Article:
The Human Chameleon: “Commercial Success” review

Littlest Pet Shop, as a show, has always been a bit lop-sided.

For all intents and purposes, it seems as if we only have one character on this show; Blythe Baxter. And that’s not necessarily a bad thing. Most shows feature one central character that we continuously follow, and it tends to work. My Little Pony did this for the entire first season, having Twilight Sparkle be a central figure in every episode. On occasion, when the episode featured a different character, her role would end up being a bit shoehorned in, but you didn’t really care since it still worked.

On Littlest Pet Shop, however, Blythe’s central role comes at the expense of proper characterization for everyone else.

Yes, the pets have gotten plenty of screen time, I’m not arguing that. We’ve had plenty of episodes about them, as one would expect. But even then, Blythe seems to overshadow all of them. Even the one episode that had plenty of reason to let her take a back seat (after all, she was out-of-town at the time), focused on her almost entirely. They could have opened the season with a single episode featuring the pets having a grand adventure without their human friend. Wouldn’t that have been nice? Instead, we got an episode focusing on how much they missed her, and how miserable they were without the main character.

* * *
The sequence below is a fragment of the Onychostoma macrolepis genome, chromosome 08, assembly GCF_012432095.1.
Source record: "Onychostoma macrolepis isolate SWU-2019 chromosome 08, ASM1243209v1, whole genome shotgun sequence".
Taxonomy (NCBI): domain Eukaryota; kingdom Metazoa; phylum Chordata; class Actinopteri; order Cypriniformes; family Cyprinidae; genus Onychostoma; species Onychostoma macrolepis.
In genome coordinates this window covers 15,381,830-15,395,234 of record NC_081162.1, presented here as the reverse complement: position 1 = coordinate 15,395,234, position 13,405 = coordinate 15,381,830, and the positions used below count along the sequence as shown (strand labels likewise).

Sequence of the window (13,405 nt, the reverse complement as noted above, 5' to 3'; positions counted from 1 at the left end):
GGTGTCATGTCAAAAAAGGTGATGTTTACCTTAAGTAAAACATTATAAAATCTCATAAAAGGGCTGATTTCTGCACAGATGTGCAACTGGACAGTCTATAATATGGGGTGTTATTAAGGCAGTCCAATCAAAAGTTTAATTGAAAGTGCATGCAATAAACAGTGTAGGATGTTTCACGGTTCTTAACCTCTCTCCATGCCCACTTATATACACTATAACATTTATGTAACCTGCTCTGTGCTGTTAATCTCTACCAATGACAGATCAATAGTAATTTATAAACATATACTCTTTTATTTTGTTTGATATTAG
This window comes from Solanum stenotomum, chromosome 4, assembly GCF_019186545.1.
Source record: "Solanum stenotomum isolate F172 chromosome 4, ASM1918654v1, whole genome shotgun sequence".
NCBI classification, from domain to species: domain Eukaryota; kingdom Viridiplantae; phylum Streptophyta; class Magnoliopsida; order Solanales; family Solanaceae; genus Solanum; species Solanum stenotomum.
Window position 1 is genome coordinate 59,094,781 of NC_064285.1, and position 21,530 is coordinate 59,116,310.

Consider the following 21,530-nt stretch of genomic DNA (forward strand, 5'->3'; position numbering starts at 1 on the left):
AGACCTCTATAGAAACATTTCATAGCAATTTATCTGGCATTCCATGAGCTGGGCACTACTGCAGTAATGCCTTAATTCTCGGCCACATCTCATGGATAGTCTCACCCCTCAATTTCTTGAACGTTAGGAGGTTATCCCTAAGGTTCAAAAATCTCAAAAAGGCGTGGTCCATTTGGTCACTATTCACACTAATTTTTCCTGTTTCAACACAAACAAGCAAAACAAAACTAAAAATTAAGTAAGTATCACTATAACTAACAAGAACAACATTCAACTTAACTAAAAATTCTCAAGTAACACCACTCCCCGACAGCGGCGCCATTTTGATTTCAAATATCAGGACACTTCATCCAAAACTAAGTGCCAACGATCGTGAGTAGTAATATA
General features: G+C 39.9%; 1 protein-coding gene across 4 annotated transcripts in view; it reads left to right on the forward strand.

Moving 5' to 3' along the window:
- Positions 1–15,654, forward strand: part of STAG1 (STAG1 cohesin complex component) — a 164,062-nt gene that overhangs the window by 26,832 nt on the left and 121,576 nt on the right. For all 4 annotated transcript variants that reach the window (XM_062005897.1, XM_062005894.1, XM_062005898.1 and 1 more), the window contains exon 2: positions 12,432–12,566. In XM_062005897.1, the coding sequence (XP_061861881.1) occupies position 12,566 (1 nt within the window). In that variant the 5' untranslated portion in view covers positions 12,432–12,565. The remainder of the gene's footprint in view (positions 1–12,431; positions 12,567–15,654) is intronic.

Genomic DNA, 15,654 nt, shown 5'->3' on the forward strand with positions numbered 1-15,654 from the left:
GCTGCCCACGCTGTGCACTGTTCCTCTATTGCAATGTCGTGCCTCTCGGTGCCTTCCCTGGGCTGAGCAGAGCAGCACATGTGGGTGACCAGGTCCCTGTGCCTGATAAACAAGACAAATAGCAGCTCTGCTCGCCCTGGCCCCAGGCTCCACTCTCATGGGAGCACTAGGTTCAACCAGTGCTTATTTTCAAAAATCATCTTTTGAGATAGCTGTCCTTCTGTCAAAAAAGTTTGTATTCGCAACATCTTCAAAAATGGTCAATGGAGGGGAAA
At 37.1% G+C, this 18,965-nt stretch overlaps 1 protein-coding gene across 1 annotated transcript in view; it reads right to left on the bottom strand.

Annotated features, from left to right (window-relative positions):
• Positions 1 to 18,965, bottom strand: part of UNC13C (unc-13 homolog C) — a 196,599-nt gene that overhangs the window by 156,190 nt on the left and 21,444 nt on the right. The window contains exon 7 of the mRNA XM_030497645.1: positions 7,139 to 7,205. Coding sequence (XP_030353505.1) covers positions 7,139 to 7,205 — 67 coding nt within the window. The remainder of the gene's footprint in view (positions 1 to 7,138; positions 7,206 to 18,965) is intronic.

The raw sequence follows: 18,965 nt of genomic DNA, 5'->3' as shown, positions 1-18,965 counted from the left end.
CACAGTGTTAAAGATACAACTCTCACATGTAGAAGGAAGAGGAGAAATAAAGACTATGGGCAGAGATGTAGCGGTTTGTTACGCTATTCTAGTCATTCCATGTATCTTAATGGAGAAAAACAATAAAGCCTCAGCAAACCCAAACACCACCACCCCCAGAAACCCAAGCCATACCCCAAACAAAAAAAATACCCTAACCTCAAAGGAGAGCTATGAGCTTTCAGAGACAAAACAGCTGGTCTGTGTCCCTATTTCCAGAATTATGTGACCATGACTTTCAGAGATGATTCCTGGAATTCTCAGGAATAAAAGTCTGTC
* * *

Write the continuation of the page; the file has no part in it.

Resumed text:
Then we have the human characters. Last time I called Blythe’s friends the three stereotypes, and I wasn’t kidding. They’ve gotten nothing in the way of characterization, just enhancement of prior stereotypes, or in Sue’s case, establishment of her creepy-stalker side.

I’m still not sure what to make of that. And I even remember early episodes hinting at Youngmee’s love of exotic foods; but since then, it hasn’t really been utilized in any way, or even brought up.

Then there’s Jasper, an empty shell of blandness. I try to think of anything he’s done, any key moments, and all I can think of are his attempts to open Blythe’s locker during the première, him screaming ‘that sucks!’ in the season one finale, and the time he turned a photo of Sunil into a meme.

Not much to work with. But thankfully, I think this character is on the verge of a turnaround. Especially since last week, when we got an episode establishing him as being halfway interesting, when he turns into a douche.

This is gonna be fuuuuun!